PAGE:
Copper’s Zak Reid discusses the need for modern transport solutions in Cambridge and how their vision could influence other cities in the UK.

Cambridge is a city full of historic value, famous for its university, gothic architecture, and enough museums and libraries to feel like you’re brighter by the moment.

However, with traffic becoming an increasingly big issue, plans are in place to make Cambridge a ‘smart city’ in more ways than one. The introduction of Smart Cambridge aims to improve the city’s public transport, with a strong focus on cycling as a healthier and more sustainable alternative to driving.

The modern-day need for connectivity in Cambridge is clear to see, with urban congestion regularly creating bottlenecks across the city. However, developing new transport solutions in an old city with narrow and cobbled streets poses an equally significant problem moving forward.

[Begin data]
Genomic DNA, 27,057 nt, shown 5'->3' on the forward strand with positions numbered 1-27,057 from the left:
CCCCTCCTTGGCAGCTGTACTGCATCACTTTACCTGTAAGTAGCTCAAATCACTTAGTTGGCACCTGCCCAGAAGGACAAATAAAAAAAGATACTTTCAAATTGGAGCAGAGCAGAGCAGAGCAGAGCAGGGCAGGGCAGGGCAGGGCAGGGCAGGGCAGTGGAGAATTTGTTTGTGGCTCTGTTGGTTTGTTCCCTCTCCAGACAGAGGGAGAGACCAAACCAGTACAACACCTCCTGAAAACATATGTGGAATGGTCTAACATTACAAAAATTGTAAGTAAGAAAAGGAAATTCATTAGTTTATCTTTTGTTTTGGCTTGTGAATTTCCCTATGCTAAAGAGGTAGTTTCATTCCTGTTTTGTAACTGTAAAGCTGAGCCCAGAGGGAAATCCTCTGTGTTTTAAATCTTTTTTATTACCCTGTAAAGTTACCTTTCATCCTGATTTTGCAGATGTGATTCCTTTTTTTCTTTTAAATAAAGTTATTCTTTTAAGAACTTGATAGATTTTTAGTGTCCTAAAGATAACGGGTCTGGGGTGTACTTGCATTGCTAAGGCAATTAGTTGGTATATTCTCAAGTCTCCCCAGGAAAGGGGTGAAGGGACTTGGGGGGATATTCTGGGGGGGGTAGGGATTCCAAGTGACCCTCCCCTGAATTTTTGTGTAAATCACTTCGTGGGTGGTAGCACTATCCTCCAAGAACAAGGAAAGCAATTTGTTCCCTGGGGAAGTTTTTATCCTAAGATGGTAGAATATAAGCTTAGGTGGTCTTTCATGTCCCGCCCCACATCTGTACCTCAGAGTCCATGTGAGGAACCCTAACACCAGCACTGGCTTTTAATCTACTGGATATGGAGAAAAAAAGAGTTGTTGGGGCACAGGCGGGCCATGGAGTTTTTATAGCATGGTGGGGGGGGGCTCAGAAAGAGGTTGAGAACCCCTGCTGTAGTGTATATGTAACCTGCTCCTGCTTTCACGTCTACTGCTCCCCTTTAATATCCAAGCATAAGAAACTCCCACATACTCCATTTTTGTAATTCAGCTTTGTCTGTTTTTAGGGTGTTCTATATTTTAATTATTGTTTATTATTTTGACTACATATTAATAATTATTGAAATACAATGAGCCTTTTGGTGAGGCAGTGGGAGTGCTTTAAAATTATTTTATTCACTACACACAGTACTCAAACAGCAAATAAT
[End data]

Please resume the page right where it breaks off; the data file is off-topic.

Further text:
In an attempt to bypass the busy streets and offer better public transport, the Greater Cambridge Partnership announced their innovative vision for the city at the end of last year. Among the proposals were a tram system on existing bus routes, an underground metro and improvements to busy cycling infrastructure, all in a bid to get more cars off the road.

Cambridge is no stranger to this kind of innovation. They have already implemented traffic technology throughout the city, from sensors giving real-time bus updates to traffic lights showing the number of cars crossing the road at certain points.

However, both the underground metro and tram system could appear to be expensive and possibly unnecessary for what is a small city. Detractors would no doubt point towards existing bus routes and rural heavy rail which could be upgraded as a cheaper and less risky path to take.

Reports from the Government Office for Science suggest that innovative solutions and new technologies are needed to improve the country’s infrastructure and deliver real behaviour change. But in order to provide a transport system ready for future generations, it requires innovative solutions – like those suggested for Cambridge.  This includes taking a strong stance on funding that pushes against the low risk, short term solutions and towards more ambitious projects that will deliver for decades to come.